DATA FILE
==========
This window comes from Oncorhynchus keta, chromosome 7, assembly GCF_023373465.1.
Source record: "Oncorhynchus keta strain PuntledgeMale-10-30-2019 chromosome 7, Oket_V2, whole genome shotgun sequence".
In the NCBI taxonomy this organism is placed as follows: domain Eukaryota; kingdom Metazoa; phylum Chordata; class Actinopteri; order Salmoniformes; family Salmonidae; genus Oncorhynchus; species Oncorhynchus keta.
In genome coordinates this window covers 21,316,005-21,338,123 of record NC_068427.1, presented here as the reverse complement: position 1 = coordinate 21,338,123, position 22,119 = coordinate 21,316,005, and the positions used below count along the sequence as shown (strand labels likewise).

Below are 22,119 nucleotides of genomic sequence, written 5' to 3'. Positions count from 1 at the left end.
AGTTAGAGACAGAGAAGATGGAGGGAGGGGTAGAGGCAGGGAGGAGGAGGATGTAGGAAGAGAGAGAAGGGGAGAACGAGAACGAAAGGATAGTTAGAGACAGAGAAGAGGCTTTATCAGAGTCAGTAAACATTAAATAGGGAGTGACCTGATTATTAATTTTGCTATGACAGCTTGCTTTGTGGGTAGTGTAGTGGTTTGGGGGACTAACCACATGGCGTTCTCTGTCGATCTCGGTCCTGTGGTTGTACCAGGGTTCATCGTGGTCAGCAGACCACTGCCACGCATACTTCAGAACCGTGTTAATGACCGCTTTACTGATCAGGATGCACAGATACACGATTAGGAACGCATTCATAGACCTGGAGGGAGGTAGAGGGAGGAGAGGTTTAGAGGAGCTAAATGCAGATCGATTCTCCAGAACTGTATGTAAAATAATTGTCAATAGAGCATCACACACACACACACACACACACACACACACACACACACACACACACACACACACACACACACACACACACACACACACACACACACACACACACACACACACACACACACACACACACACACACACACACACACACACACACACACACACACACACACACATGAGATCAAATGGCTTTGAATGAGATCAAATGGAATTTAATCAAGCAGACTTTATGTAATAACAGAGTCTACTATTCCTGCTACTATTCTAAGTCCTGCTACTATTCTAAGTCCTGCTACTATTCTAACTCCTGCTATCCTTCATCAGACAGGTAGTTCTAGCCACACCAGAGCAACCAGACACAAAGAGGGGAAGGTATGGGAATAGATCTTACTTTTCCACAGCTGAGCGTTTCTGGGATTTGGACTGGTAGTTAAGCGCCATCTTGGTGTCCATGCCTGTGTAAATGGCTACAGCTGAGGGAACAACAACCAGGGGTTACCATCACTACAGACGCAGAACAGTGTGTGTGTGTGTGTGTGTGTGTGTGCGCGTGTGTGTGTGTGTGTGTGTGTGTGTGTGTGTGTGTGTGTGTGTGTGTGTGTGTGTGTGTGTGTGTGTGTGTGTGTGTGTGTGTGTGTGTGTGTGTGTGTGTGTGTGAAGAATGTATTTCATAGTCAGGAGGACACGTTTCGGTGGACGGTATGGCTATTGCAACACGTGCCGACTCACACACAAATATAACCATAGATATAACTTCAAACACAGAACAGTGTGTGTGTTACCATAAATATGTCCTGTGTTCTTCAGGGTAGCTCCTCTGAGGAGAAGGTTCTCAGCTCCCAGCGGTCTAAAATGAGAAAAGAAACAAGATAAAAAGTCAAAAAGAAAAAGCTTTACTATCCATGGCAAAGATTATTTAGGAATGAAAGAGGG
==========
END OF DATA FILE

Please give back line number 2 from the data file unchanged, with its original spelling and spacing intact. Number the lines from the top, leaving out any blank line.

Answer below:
Source record: "Oncorhynchus keta strain PuntledgeMale-10-30-2019 chromosome 7, Oket_V2, whole genome shotgun sequence".